Pitching at a Premium in 2013

By Jake Oswalt
Central PA Director of Scouting

Old man winter got the last laugh on most of the commonwealth of Pennsylvania in 2013. Baseball has had to take a back seat to snow storms. Players were required to stay patient and practice in school gyms, instead of on manicured baseball fields across the state.

With teams having to reschedule games later in the season, teams with deep pitching staffs will most likely be the most successful in 2013. Typical schedules have teams playing two or three games a week, but with the season delayed by a week or more for some teams, schedules will now include playing four games in a week once or twice this season.

Having to plan how to use their teams’ pitching staffs to fill out 28 innings (four games a week times seven innings in a game) will be the head coaches’ biggest challenge this spring. Figuring in rest and opposing matchups will play a role as well.

It would not be a surprise to see some high scoring games in weeks that teams play three or four games. Teams with deep lineups will feast on teams that do not have the necessary pitching depth. We will see what teams advance in the district playoffs and then the PIAA playoffs, but one key ingredient to even get to the post-season will be a teams’ pitching depth.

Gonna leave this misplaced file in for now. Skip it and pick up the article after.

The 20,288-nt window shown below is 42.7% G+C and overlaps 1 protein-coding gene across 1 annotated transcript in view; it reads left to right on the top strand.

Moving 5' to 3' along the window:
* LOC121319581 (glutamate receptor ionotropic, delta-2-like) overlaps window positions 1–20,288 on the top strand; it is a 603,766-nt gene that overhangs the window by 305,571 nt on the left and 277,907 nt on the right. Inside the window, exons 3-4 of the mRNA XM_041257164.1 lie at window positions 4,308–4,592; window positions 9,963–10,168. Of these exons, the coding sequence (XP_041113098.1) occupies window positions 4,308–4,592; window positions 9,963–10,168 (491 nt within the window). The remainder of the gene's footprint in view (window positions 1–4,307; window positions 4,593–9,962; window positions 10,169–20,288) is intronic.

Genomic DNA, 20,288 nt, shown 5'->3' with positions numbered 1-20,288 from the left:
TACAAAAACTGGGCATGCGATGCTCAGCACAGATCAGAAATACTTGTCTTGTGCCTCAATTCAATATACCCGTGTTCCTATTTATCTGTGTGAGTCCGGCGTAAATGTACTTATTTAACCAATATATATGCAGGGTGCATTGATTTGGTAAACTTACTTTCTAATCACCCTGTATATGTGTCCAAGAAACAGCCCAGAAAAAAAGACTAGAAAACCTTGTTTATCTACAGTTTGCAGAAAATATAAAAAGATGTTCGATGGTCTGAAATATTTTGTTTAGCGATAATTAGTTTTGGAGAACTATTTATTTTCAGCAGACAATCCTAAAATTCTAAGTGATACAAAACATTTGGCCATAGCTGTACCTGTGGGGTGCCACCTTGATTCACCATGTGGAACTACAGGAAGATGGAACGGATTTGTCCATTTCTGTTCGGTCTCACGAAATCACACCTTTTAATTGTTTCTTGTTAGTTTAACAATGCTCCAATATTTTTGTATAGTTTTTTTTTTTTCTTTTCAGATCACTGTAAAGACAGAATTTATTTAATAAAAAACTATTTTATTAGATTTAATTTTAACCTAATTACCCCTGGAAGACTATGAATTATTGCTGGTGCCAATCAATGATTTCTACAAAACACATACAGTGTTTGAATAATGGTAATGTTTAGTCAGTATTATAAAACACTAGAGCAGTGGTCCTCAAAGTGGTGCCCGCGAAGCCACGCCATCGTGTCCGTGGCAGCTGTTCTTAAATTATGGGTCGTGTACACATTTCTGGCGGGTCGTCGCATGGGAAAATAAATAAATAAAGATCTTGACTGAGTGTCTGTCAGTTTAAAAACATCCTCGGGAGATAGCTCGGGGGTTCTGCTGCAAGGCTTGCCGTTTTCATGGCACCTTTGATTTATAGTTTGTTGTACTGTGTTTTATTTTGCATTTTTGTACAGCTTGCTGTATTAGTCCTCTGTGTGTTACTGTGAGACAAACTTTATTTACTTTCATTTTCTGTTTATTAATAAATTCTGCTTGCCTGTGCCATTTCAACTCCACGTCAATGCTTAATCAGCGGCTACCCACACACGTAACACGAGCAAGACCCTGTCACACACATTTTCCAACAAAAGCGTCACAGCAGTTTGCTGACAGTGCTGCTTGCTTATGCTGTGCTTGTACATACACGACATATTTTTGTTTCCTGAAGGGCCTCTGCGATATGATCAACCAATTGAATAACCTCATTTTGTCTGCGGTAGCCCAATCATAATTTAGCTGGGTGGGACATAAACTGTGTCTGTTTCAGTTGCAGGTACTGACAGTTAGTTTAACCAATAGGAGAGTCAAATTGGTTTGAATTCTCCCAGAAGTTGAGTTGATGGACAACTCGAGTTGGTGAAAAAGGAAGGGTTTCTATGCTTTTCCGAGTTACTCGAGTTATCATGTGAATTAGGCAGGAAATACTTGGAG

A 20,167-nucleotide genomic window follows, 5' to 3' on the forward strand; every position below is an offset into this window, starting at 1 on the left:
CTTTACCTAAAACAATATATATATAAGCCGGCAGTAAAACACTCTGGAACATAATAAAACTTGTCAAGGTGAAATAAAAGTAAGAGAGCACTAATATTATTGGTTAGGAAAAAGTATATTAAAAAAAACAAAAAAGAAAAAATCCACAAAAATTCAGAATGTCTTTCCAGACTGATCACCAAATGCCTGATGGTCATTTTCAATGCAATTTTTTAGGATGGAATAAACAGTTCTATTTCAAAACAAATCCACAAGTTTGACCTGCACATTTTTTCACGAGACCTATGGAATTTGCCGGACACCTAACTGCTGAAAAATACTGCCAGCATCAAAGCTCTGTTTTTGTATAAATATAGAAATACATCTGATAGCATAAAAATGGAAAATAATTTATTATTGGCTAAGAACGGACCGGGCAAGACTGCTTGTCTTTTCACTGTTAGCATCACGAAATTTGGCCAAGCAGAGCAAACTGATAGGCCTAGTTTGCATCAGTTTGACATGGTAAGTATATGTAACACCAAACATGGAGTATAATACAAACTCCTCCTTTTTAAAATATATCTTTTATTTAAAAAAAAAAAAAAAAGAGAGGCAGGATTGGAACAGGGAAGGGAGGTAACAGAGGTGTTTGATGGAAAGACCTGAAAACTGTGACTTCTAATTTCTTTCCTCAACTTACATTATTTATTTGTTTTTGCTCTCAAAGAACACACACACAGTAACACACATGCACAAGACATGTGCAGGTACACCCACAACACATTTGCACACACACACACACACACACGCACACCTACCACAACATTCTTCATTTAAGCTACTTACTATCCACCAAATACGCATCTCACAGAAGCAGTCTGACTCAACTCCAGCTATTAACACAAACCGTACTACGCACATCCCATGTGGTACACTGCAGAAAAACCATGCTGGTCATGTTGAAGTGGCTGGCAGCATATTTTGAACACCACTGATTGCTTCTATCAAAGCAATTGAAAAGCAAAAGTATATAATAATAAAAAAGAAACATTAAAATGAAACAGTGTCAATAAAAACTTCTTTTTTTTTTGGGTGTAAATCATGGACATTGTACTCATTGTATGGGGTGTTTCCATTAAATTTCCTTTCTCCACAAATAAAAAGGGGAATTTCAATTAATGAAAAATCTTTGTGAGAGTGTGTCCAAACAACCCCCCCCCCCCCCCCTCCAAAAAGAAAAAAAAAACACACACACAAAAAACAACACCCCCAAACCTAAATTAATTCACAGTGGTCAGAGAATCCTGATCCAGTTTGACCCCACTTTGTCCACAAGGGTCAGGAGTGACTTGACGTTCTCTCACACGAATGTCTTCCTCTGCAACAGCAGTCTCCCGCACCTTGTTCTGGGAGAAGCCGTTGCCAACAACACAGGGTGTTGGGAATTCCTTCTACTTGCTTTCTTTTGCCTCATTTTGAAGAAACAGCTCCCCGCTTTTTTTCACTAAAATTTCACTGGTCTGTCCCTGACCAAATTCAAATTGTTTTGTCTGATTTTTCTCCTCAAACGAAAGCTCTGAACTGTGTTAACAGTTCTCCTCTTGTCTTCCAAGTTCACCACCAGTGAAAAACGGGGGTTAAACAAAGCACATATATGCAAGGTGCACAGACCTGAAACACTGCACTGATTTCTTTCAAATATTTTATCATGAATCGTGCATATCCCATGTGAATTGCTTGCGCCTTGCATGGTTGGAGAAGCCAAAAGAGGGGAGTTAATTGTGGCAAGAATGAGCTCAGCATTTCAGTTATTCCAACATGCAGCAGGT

With the lack of outside practice, don’t be surprised to see low scoring games early in the year. This will be due to hitters not getting repetitions off of live pitching since most of the practices took place inside. Early in a baseball season, pitchers are usually ahead of hitters, especially in cold weather. Pittsburgh Pirate fans can attest to this after watching the Pirates’ first series against the Chicago Cubs.

Teams will need relievers that can go multiple innings several times a week. This strategy eats up innings and allows front line starters to stay on schedule and get their required rest. Also, these pitchers will continuously get their work in and will most likely stay sharp.

Any way you slice it, teams that do not have a deep and powerful offensive lineup will have to rely on good pitching depth to survive in their respective conferences. Playing four games a week will give high school players a taste of how a college baseball season will play out both physicality and mentally.

The good news is the snow has melted and it’s time to play ball, a welcome thought for high school athletic directors, coaches, players, and parents that had to anxiously wait for spring weather to finally arrive.

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